II. Governance within the partnership: We remain convinced that the Partnership is of decisive importance for safeguarding the Central African forests, the various ecosystem services they provide and the rich possibilities they harbor for sustainable development within the region. Thus, the Facilitation aims to strengthen CBFP´s governance, broaden its membership network and bolster interactions and cooperation within the Partnership in order to safeguard its relevance and increase its impact. Besides the regular holding of meetings of and between the Colleges, meetings of the Governing Council and as well as the organization of the annual Meeting of Parties of the CBFP, a key objective will be to make greater use of the vast expertise assembled in the Colleges and to proactively tap into this knowledge resource by assigning the Colleges a stronger role in the Partnership´s thematic work.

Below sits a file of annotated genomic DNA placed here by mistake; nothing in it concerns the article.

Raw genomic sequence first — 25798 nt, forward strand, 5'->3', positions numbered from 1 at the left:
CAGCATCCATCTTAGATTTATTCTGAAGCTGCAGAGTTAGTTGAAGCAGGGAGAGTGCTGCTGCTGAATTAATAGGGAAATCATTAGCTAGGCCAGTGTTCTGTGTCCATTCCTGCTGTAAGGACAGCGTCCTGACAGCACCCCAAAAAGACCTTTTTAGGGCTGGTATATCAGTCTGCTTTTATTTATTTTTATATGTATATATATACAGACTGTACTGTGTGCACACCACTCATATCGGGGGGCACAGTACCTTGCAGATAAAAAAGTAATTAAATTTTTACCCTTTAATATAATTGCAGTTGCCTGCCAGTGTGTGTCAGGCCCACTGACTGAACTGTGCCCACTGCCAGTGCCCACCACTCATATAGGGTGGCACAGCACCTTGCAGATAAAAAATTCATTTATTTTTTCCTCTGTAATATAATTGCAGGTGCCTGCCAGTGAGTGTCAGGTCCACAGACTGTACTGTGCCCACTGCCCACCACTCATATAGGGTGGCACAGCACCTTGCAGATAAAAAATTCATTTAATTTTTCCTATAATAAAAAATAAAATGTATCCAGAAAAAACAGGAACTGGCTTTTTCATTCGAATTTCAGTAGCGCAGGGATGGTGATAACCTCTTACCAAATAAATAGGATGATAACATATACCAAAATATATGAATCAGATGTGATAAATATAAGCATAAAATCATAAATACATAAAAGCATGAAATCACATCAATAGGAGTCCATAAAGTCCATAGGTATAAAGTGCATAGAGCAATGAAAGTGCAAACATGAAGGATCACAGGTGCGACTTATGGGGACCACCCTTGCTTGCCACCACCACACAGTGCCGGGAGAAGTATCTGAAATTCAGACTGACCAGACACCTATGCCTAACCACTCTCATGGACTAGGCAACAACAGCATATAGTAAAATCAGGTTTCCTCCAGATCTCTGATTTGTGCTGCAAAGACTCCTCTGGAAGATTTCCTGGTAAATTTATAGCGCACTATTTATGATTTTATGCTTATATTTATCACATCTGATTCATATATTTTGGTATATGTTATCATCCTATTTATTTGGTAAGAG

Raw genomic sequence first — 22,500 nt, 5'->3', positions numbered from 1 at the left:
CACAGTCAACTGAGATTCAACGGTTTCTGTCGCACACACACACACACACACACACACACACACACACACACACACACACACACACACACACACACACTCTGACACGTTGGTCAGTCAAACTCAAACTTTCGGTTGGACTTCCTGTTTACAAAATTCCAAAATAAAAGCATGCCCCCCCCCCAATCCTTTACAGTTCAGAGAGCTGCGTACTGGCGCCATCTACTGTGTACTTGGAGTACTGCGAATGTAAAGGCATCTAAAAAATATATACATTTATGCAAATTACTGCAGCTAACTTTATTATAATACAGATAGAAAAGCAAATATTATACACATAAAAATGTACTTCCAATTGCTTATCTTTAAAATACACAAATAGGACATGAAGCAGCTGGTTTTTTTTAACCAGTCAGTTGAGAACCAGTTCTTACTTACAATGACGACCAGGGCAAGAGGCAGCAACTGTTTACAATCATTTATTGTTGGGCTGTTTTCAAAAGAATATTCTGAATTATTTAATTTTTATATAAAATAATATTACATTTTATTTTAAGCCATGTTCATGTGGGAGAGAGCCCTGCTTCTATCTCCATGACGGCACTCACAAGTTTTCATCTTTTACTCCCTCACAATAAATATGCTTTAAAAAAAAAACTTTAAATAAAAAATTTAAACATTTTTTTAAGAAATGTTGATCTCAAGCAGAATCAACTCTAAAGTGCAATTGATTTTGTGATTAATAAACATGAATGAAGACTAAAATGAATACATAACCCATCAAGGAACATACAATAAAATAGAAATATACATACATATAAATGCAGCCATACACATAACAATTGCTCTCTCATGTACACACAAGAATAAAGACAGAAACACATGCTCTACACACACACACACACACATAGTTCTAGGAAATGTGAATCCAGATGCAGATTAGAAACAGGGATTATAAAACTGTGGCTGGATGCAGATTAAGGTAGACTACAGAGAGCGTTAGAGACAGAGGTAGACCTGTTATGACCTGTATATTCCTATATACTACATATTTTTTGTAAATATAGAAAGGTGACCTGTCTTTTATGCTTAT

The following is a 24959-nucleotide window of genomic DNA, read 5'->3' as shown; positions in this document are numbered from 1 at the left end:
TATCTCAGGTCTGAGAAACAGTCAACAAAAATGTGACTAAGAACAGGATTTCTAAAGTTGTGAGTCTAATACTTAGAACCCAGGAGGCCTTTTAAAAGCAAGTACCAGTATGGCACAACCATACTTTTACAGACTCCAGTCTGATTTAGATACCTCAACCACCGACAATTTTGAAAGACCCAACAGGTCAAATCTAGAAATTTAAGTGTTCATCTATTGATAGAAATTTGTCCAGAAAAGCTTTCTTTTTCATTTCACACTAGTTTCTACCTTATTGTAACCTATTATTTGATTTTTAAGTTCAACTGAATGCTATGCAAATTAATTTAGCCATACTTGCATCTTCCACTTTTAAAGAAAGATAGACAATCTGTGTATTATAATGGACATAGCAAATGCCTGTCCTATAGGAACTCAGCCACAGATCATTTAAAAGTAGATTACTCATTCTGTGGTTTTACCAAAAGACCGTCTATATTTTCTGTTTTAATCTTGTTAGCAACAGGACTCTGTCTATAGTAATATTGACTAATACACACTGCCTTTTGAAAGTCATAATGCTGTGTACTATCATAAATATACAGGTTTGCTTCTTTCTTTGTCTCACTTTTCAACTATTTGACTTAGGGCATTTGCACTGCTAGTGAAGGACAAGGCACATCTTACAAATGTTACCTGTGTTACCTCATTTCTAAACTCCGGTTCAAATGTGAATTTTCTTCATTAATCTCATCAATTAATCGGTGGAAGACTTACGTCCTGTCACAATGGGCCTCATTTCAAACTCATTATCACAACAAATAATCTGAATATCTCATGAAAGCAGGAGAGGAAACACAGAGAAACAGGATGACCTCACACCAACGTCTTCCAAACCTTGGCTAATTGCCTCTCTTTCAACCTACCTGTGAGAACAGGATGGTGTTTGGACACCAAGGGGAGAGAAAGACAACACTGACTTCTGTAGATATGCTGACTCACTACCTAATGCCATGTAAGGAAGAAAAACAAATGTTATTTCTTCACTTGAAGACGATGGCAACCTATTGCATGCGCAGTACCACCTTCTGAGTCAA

III. Biodiversity, wildlife & protected area management: Furthermore, the incoming Facilitation urges the Partnership to underline the Congo Basin forests´ relevance in global efforts to conserve biodiversity and will work to identify possibilities for long-term financing of conservation efforts. It intends to promote increased coordination and synergies between policies and various existing conservation instruments. It aims to move CBFP members to seek a way forward for managing transboundary protected areas and to reduce gaps in the conservation – development – security nexus. A prioritized aim is to facilitate a common perspective from the Congo Basin to be brought to the table at this year´s landmark CBD Conference of Parties in Kunming. In order to protect the forests´ rich biodiversity, the Facilitation also wants to accentuate the need for an improved management of protected areas along guiding principles for human rights and participation of local and indigenous groups. Conservation of vulnerable landscapes and wildlife can only succeed if resident populations are participating substantively in management approaches like parks or nature reserves. Resident communities should receive the tangible benefits – economic and beyond – protected areas can provide for them if they are to support conservation efforts.